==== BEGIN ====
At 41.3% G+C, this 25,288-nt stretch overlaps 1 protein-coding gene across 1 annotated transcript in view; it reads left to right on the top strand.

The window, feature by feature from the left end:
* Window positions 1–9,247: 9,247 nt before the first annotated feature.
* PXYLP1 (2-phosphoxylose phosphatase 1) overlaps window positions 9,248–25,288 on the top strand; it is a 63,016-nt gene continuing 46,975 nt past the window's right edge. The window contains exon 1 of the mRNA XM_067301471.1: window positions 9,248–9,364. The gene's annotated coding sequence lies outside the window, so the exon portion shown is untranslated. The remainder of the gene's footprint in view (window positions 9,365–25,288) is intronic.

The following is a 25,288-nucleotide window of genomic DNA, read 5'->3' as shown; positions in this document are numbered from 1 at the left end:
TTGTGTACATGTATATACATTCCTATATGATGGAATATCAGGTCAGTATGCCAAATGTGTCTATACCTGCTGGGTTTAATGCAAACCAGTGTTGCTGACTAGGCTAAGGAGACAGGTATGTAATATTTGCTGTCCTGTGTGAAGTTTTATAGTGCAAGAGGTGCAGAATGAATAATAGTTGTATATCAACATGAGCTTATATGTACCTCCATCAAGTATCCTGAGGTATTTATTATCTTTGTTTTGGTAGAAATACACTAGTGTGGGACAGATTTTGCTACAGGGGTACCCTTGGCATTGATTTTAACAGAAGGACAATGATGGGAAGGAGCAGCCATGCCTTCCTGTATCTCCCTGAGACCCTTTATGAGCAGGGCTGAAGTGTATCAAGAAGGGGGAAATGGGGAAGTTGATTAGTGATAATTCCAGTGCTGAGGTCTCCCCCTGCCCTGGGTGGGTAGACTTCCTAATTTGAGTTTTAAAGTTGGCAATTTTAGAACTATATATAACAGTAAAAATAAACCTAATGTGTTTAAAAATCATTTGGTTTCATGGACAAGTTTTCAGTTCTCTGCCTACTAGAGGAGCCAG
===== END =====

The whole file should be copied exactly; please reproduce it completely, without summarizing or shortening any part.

At 41.3% G+C, this 25,288-nt stretch overlaps 1 protein-coding gene across 1 annotated transcript in view; it reads left to right on the top strand.

The window, feature by feature from the left end:
* Window positions 1–9,247: 9,247 nt before the first annotated feature.
* PXYLP1 (2-phosphoxylose phosphatase 1) overlaps window positions 9,248–25,288 on the top strand; it is a 63,016-nt gene continuing 46,975 nt past the window's right edge. The window contains exon 1 of the mRNA XM_067301471.1: window positions 9,248–9,364. The gene's annotated coding sequence lies outside the window, so the exon portion shown is untranslated. The remainder of the gene's footprint in view (window positions 9,365–25,288) is intronic.

The following is a 25,288-nucleotide window of genomic DNA, read 5'->3' as shown; positions in this document are numbered from 1 at the left end:
TTGTGTACATGTATATACATTCCTATATGATGGAATATCAGGTCAGTATGCCAAATGTGTCTATACCTGCTGGGTTTAATGCAAACCAGTGTTGCTGACTAGGCTAAGGAGACAGGTATGTAATATTTGCTGTCCTGTGTGAAGTTTTATAGTGCAAGAGGTGCAGAATGAATAATAGTTGTATATCAACATGAGCTTATATGTACCTCCATCAAGTATCCTGAGGTATTTATTATCTTTGTTTTGGTAGAAATACACTAGTGTGGGACAGATTTTGCTACAGGGGTACCCTTGGCATTGATTTTAACAGAAGGACAATGATGGGAAGGAGCAGCCATGCCTTCCTGTATCTCCCTGAGACCCTTTATGAGCAGGGCTGAAGTGTATCAAGAAGGGGGAAATGGGGAAGTTGATTAGTGATAATTCCAGTGCTGAGGTCTCCCCCTGCCCTGGGTGGGTAGACTTCCTAATTTGAGTTTTAAAGTTGGCAATTTTAGAACTATATATAACAGTAAAAATAAACCTAATGTGTTTAAAAATCATTTGGTTTCATGGACAAGTTTTCAGTTCTCTGCCTACTAGAGGAGCCAG